United Allergy Blog

2018 forecasts call for longer allergy seasons



American allergy sufferers have come to know what to expect throughout the year – oak in spring; grass over the late spring and early summer months; ragweed in late summer through autumn; cedar in fall through winter – as their fluctuating symptoms follow the changing of the seasons.

Recent years, however, have seen significant shifts in allergy seasons, with some occurring earlier in the year and others lasting longer than normal. With global pollen counts also on the rise, these changes paint a slightly different picture for allergy sufferers around the country. Here’s what you need to know as you look ahead to the rest of 2018.

Earlier spring allergies

For several years, spring allergies have been occurring earlier. That means plants and trees, many of which bud when temperatures get warm enough, flowering weeks ahead of schedule and releasing more pollen into the air.

Punxsutawney Phil may have recently called for six more weeks of winter, but that will not likely apply to spring allergies in 2018. In Nevada, pollen monitors have already registered unseasonably high counts, signaling an early start to this spring allergy season. A February report in New Orleans highlighted a high number of hospitalizations due to allergies, while doctors in Orlando believe their city could be entering “one of the worst allergy seasons ever.”

Longer weed pollination seasons

Warmer temperatures don’t just mean earlier springs – they also mean milder autumns, which lead to longer pollination seasons for ragweed and other weeds.

Ragweed is an allergenic plant that pollinates in tropical and subtropical climates, typically the season lasts from August through October. It is one of the most common causes of allergic rhinitis (hay fever) for millions of Americans in the autumn months. Ragweed thrives in warmer temperatures and is dispersed by the wind, with each plant capable of producing up to one billion pollen grains. Its pollen has been found as far as 400 miles out to sea and 2 miles up in the atmosphere.

With longer autumns come longer ragweed seasons. Perhaps unsurprisingly, the EPA found a dramatic increase in ragweed season across many parts of the United States and Canada, with select areas experiencing almost a month more of ragweed season.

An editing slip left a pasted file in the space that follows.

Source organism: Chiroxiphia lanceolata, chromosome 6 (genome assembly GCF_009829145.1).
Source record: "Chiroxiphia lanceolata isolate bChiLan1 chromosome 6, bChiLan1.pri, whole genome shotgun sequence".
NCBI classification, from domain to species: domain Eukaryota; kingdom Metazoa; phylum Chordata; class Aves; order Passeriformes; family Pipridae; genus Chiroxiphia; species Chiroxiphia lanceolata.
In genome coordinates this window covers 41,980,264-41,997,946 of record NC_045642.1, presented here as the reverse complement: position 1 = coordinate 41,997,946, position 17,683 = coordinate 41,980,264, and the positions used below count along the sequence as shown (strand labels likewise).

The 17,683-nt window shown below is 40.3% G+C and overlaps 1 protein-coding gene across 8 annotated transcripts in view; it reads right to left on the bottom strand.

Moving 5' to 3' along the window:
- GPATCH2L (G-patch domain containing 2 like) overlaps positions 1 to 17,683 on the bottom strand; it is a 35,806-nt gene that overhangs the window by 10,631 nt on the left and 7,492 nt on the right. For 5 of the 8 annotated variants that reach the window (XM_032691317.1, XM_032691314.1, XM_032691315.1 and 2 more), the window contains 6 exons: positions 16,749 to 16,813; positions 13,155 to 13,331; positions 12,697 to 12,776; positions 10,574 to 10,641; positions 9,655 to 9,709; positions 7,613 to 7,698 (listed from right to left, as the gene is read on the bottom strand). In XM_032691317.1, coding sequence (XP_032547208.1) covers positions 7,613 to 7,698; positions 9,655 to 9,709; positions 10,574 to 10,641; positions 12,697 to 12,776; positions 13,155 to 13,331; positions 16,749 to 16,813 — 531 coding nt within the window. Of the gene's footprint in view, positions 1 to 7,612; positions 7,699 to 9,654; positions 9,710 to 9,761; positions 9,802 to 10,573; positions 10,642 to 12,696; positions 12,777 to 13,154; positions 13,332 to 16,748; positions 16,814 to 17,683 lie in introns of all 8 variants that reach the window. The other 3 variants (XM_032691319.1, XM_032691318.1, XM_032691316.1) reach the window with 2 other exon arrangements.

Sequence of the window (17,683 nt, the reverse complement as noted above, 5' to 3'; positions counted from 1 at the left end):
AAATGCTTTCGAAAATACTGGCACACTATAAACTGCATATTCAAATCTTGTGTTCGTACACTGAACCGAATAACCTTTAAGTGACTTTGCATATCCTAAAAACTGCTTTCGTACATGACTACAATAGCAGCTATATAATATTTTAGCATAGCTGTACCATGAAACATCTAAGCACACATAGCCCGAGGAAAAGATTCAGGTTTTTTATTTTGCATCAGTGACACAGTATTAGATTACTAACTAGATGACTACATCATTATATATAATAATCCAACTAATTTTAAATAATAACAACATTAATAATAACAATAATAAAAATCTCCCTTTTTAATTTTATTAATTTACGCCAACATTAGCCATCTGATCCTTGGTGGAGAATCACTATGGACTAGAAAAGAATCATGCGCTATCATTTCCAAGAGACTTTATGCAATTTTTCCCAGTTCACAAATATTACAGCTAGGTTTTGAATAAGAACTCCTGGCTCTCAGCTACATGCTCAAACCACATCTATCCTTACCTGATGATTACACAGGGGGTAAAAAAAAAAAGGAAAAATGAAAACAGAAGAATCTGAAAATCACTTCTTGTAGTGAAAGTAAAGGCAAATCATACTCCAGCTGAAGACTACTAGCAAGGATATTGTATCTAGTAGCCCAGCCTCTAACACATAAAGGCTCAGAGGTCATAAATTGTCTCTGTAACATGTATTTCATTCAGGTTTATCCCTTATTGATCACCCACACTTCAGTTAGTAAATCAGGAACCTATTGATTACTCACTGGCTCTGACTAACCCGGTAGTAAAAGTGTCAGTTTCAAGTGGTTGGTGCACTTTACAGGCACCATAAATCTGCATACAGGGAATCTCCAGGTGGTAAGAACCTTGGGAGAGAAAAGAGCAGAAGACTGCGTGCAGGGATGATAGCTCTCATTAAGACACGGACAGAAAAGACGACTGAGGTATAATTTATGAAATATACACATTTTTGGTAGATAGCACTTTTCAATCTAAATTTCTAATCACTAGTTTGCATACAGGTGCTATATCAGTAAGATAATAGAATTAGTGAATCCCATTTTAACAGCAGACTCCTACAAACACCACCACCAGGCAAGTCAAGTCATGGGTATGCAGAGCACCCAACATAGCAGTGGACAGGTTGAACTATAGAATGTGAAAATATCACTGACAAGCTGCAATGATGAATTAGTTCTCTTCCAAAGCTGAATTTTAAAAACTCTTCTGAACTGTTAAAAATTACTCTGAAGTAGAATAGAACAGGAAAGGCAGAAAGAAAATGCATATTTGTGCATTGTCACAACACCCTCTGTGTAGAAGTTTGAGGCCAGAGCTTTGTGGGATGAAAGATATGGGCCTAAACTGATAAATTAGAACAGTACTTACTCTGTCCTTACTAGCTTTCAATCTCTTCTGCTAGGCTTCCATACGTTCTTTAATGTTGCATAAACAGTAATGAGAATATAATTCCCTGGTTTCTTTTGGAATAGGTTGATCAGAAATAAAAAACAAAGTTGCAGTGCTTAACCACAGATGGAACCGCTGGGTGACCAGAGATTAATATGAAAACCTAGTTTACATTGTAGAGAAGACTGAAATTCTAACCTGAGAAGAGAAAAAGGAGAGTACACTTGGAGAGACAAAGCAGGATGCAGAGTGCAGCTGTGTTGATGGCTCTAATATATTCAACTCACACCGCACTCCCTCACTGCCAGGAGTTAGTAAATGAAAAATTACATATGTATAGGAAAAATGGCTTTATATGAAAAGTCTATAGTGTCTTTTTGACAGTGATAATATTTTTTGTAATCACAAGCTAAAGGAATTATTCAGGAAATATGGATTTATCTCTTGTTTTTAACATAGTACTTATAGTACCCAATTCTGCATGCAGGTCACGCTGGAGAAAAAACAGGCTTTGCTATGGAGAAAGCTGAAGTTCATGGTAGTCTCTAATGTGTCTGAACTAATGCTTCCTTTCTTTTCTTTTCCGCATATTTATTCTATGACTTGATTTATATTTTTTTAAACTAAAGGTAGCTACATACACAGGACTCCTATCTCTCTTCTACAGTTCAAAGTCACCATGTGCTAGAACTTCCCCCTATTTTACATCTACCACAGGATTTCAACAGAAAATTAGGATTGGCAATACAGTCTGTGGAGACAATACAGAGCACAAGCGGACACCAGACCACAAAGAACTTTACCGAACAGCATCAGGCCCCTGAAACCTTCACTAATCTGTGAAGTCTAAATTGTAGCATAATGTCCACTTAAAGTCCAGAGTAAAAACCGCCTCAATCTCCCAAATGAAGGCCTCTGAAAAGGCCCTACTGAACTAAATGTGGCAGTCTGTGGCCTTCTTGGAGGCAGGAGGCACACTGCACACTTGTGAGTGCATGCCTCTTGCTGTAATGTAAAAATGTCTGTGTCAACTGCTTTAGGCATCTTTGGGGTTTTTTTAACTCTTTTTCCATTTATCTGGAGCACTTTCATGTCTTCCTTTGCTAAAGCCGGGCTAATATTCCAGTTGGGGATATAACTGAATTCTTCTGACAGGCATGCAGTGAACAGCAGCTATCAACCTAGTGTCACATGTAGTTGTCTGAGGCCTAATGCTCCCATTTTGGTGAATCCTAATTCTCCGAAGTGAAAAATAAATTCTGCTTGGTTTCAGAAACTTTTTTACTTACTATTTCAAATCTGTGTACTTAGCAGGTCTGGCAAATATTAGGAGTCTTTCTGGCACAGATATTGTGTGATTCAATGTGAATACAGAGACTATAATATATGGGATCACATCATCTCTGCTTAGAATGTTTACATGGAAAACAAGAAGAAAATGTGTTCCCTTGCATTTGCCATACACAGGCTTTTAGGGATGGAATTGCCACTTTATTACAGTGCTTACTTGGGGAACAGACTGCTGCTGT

Changes in climate have not only affected when ragweed season occurs; they may also be extending where it occurs. In Europe, the far-reaching weed is expected to become more prevalent in new geographical regions that are becoming more climatically hospitable to it. Such a development would impact millions of people in countries like Denmark, France, Germany and Russia who are not currently exposed to it.

Higher year-round pollen counts

Underlying these two seasonal shifts is an expectation in the scientific community that year-round pollen counts will only continue to rise in the coming decades. A 2012 report by the American College of Allergy, Asthma & Immunology found that pollen counts are expected to more than double by 2040.

“In the year 2000, pollen counts averaged 8,455. Fast forward to 2040, and these counts are anticipated to reach 21,735. Researchers predict counts in 20-year increments up to the year 2100 and are incorporating various climatic factors in their models including weather patterns, changes in precipitation and temperature.”

For allergy sufferers with allergic asthma, higher pollen counts inevitably leads to increased risk and severity of asthma attacks, along with worsened symptoms on a week-to-week basis.

What can you do to prepare?

With more intense allergy seasons on the future forecast, people with airborne allergies will benefit from preparing as best they can. The first step is knowing what their sensitivities are, ideally by undergoing an allergy test. By doing so, you will understand the times of year that you’re most at risk and be able to plan their avoidance accordingly.

There’s also a number of allergy treatment options you can explore, from over-the-counter medications to allergen immunotherapy. While the former can help you combat symptoms on a daily basis, the latter offers a long-term solution – one which may be all the more necessary given the changes in the air.